the -L flag will be ignored if the	-R flag	is not also specified).

     For example, the command "chown -LR user slink" will change the owner of
     the file referenced by "slink".  If "slink" references a directory, chown
     will traverse the file hierarchy rooted in	the directory that it refer-
     ences.  In	addition, if any symbolic links	are encountered	in any file
     tree that chown traverses,	they will be treated in	the same fashion as
     "slink".

     As	consistently as	possible, you can specify the default behavior by
     specifying	the -P (for "physical")	flag.  This flag is intended to	make
     the entire	name space look	like the physical name space.

     For commands that do not by default do file tree traversals, the -H, -L
     and -P flags are ignored if the -R	flag is	not also specified.  In	addi-
     tion, you may specify the -H, -L and -P options more than once; the last
     one specified determines the command's behavior.  This is intended	to
     permit you	to alias commands to behave one	way or the other, and then
     override that behavior on the command line.

     The ls(1) and rm(1) commands have exceptions to these rules.  The rm com-
     mand operates on the symbolic link, and not the file it references, and
     therefore never follows a symbolic	link.  The rm command does not support
     the -H, -L	or -P options.

     To	maintain compatibility with historic systems, the ls command never
     follows symbolic links unless the -L flag is specified.  If the -L	flag
     is	specified, ls follows all symbolic links, regardless of	their type,
     whether specified on the command line or encountered in the tree walk.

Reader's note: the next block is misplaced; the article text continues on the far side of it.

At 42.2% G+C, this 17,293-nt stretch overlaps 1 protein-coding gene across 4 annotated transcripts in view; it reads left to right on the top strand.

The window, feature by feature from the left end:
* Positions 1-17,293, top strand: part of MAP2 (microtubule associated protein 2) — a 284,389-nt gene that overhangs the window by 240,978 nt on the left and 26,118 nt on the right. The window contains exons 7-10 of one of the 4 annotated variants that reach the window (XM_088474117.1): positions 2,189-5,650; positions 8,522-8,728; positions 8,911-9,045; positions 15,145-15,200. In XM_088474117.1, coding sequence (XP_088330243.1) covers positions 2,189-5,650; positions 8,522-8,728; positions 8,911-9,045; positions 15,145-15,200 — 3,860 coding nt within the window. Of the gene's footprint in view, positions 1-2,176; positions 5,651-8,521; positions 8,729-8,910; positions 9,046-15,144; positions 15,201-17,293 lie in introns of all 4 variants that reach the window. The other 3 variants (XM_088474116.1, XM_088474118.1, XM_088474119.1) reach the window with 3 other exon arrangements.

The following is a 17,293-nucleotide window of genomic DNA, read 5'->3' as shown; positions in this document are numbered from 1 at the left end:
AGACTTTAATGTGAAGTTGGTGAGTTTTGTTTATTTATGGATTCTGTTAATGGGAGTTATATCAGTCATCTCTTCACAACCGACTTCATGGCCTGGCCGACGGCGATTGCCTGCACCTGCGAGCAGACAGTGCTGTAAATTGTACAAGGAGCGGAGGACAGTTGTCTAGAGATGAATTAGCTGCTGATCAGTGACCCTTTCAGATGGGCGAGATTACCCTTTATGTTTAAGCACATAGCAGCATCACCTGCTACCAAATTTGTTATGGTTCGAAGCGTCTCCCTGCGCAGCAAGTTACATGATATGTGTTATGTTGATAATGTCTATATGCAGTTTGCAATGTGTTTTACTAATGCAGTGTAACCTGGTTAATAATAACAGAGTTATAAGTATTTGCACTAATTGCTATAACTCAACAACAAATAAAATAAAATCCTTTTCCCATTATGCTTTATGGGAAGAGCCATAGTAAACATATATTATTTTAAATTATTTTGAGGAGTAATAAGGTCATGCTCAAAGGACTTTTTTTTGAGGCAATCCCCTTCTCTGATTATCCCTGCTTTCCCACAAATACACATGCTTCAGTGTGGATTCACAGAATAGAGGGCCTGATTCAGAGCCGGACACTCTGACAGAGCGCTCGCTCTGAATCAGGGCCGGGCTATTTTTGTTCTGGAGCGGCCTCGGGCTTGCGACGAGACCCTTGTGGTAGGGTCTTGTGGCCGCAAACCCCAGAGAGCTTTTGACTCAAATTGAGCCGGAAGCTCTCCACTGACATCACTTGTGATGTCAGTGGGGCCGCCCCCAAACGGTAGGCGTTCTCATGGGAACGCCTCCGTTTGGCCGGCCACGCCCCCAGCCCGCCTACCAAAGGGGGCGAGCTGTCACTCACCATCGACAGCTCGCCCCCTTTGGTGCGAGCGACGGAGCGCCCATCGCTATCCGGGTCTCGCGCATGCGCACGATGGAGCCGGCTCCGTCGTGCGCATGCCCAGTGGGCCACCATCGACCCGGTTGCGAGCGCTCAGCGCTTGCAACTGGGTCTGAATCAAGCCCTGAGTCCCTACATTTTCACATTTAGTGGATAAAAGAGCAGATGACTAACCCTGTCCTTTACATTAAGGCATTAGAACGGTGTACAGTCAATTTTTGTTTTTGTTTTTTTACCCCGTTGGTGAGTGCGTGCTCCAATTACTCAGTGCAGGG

The ls command does not support the -H or -P options.

   Magic symlinks
     So-called "magic symlinks"	can be enabled by setting the
     "vfs.generic.magiclinks" variable with sysctl(8).	When magic symlinks
     are enabled "magic" patterns in symlinks are expanded.  Those patterns
     begin with	"@" (an	at-sign), and end at the end of	the pathname component
     (i.e. at the next "/", or at the end of the symbolic link if there	are no
     more slashes).

     To	illustrate the pattern matching	rules, assume that "@foo" is a valid
     magic string:

	   @foo		  would	be matched
	   @foo/bar	  would	be matched
	   bar@foo	  would	be matched
	   @foobar	  would	not be matched

     Magic strings may also be delimited with `{' and `}' characters, allowing
     for more complex patterns in symbolic links such as:

	   @{var1}-@{var2}.@{var3}

     The following patterns are	supported:

	   @domainname	  Expands to the machine's domain name,	as set by
			  setdomainname(3).

	   @hostname	  Expands to the machine's host	name, as set by
			  sethostname(3).

	   @emul	  Expands to the name of the current process's emula-
			  tion.	 Defaults to netbsd.  Other valid emulations
			  are: aout, aoutm68k, darwin, freebsd,	ibcs2, linux,
			  linux32, m68k4k, netbsd32, osf1, sunos, sunos32,
			  svr4,	svr4_32, ultrix, vax1k.

	   @kernel_ident  Expands to the name of the config(1) file used to
			  generate the running kernel.	For example GENERIC.

	   @machine	  Expands to the value of MACHINE for the system
			  (equivalent to the output of "uname -m" or sysctl(3)
			  "hw.machine").

	   @machine_arch  Expands to the value of MACHINE_ARCH for the system
			  (equivalent to the output of "uname -p" or sysctl(3)
			  "hw.machine_arch").

	   @osrelease	  Expands to the operating system release of the run-
			  ning kernel (equivalent to the output	of "uname -r"
			  or sysctl(3) "kern.osrelease").

	   @ostype	  Expands to the operating system type of the running
			  kernel (equivalent to	the output of "uname -s" or
			  sysctl(3) "kern.ostype").  This will always be
			  "NetBSD" on NetBSD systems.

	   @ruid	  Expands to the real user-id of the process.

	   @uid		  Expands to the effective user-id of the process.

	   @rgid	  Expands to the real group-id of the process.

	   @gid		  Expands to the effective group-id of the process.

SEE ALSO
     chflags(1), chgrp(1), chmod(1), cp(1), du(1), find(1), ln(1), ls(1),
     mv(1), pax(1), rm(1), tar(1), uname(1), chown(2), execve(2), lchflags(2),
     lchmod(2),	lchown(2), lstat(2), lutimes(2), mount(2), readlink(2),
     rename(2),	symlink(2), unlink(2), fts(3), remove(3), chown(8), mount(8)

HISTORY
     Magic symlinks appeared in	NetBSD 4.0.

BSD				 June 2, 2011				   BSD

NAME | DESCRIPTION | SEE ALSO | HISTORY